Lloyd’s warns no let up in performance scrutiny

Lloyd’s CEO John Neal (pic) has warned the market that there will be no end to the scrutiny of its performance.

Speaking as the market delivered its messages for the year ahead to underwriters and brokers, Neal said the challenges posed by the COVID pandemic have seen Lloyd’s decide it would undertake a thorough review of the syndicate plans in the first quarter of next year to ensure that the syndicates remained on track.

While he said the market expects to pay out around $5 billion in COVID related claims Neal warned that the world was entering the “most complex recession in history” and as such the was a need to ensure that the impact of the recession did not throw the agreed syndicate plans into doubt, particularly for the casualty classes.

He said the year’s business plan authorisation process had been smoother that last year with all capital plans approved.

The hardening market had enabled underwriters to deliver plans that will see capacity increase by 6% for 2021. However, Neal said that the figure may well be 13% higher on what the market believes the syndicates will actually write for 2020.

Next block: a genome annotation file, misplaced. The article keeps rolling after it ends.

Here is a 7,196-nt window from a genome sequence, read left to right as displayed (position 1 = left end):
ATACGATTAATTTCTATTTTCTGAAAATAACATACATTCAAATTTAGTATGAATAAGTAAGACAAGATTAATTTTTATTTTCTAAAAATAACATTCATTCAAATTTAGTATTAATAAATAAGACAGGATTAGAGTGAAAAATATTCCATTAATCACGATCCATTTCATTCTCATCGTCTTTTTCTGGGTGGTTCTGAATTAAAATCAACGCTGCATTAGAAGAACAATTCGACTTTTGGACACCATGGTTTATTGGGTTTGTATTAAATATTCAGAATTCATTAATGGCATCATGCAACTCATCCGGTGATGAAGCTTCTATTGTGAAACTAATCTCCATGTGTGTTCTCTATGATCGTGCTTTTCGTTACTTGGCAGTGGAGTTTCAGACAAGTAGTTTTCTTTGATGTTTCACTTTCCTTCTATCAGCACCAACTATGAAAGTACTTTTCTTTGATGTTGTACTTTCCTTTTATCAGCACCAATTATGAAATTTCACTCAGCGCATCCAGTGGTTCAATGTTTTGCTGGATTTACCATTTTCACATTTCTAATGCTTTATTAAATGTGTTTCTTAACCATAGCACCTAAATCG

However, while the figures show that those poorly performing syndicates which fall within the “High Touch” category will write 6% more business next year Neal said the figure represented a reduction in real terms.

He explained with rates set to rise by between 8-10% and therefore the 6% figure saw a reduction in business.

He promised no let up in the market’s oversight of performance.

“We believe the plans that have been submitted are logical, realistic and achievable,” Mr Neal said. The challenge is the market successfully executing those plans in 2021.”

However, he believed the market had a “real springboard for change,” adding that companies in the market needed to ensure they did not get knocked off course should there be any bumps in the road.

“We have created the discipline; we are at the gain line and we cannot let anything detract us away from the need to maintain it.”

“It has been a tough journey to get here but it needed to be,” said Mr Neal. “We will keep a strong eye on performance management.

“We cannot be fooled into thinking that the task is complete. The focus on performance management will continue forever, it will remain an annual process.”